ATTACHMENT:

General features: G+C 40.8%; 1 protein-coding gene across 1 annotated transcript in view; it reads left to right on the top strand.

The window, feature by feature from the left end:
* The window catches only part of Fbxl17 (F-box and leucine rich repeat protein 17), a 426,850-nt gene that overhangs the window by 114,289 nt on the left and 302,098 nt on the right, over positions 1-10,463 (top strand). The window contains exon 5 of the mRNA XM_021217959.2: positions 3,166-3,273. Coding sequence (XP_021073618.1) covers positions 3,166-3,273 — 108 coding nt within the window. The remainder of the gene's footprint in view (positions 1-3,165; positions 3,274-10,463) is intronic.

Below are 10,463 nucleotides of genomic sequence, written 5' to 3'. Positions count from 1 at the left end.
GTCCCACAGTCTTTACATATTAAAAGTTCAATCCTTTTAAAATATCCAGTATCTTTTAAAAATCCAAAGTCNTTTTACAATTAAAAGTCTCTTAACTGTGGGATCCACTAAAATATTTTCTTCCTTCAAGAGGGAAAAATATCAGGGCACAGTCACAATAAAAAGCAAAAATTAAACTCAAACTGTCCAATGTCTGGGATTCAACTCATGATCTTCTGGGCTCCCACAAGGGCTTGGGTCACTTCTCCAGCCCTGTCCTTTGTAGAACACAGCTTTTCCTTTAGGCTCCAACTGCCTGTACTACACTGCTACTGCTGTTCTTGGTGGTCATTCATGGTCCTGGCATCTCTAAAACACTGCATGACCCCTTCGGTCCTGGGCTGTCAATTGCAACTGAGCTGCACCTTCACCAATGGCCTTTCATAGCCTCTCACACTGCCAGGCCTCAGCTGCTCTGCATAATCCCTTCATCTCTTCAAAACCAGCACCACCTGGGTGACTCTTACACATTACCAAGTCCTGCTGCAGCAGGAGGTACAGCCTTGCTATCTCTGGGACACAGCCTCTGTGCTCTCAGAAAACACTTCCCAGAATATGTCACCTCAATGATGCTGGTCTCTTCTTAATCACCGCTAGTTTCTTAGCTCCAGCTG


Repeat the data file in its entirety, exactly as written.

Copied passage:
General features: G+C 40.8%; 1 protein-coding gene across 1 annotated transcript in view; it reads left to right on the top strand.

The window, feature by feature from the left end:
* The window catches only part of Fbxl17 (F-box and leucine rich repeat protein 17), a 426,850-nt gene that overhangs the window by 114,289 nt on the left and 302,098 nt on the right, over positions 1-10,463 (top strand). The window contains exon 5 of the mRNA XM_021217959.2: positions 3,166-3,273. Coding sequence (XP_021073618.1) covers positions 3,166-3,273 — 108 coding nt within the window. The remainder of the gene's footprint in view (positions 1-3,165; positions 3,274-10,463) is intronic.

Below are 10,463 nucleotides of genomic sequence, written 5' to 3'. Positions count from 1 at the left end.
GTCCCACAGTCTTTACATATTAAAAGTTCAATCCTTTTAAAATATCCAGTATCTTTTAAAAATCCAAAGTCNTTTTACAATTAAAAGTCTCTTAACTGTGGGATCCACTAAAATATTTTCTTCCTTCAAGAGGGAAAAATATCAGGGCACAGTCACAATAAAAAGCAAAAATTAAACTCAAACTGTCCAATGTCTGGGATTCAACTCATGATCTTCTGGGCTCCCACAAGGGCTTGGGTCACTTCTCCAGCCCTGTCCTTTGTAGAACACAGCTTTTCCTTTAGGCTCCAACTGCCTGTACTACACTGCTACTGCTGTTCTTGGTGGTCATTCATGGTCCTGGCATCTCTAAAACACTGCATGACCCCTTCGGTCCTGGGCTGTCAATTGCAACTGAGCTGCACCTTCACCAATGGCCTTTCATAGCCTCTCACACTGCCAGGCCTCAGCTGCTCTGCATAATCCCTTCATCTCTTCAAAACCAGCACCACCTGGGTGACTCTTACACATTACCAAGTCCTGCTGCAGCAGGAGGTACAGCCTTGCTATCTCTGGGACACAGCCTCTGTGCTCTCAGAAAACACTTCCCAGAATATGTCACCTCAATGATGCTGGTCTCTTCTTAATCACCGCTAGTTTCTTAGCTCCAGCTG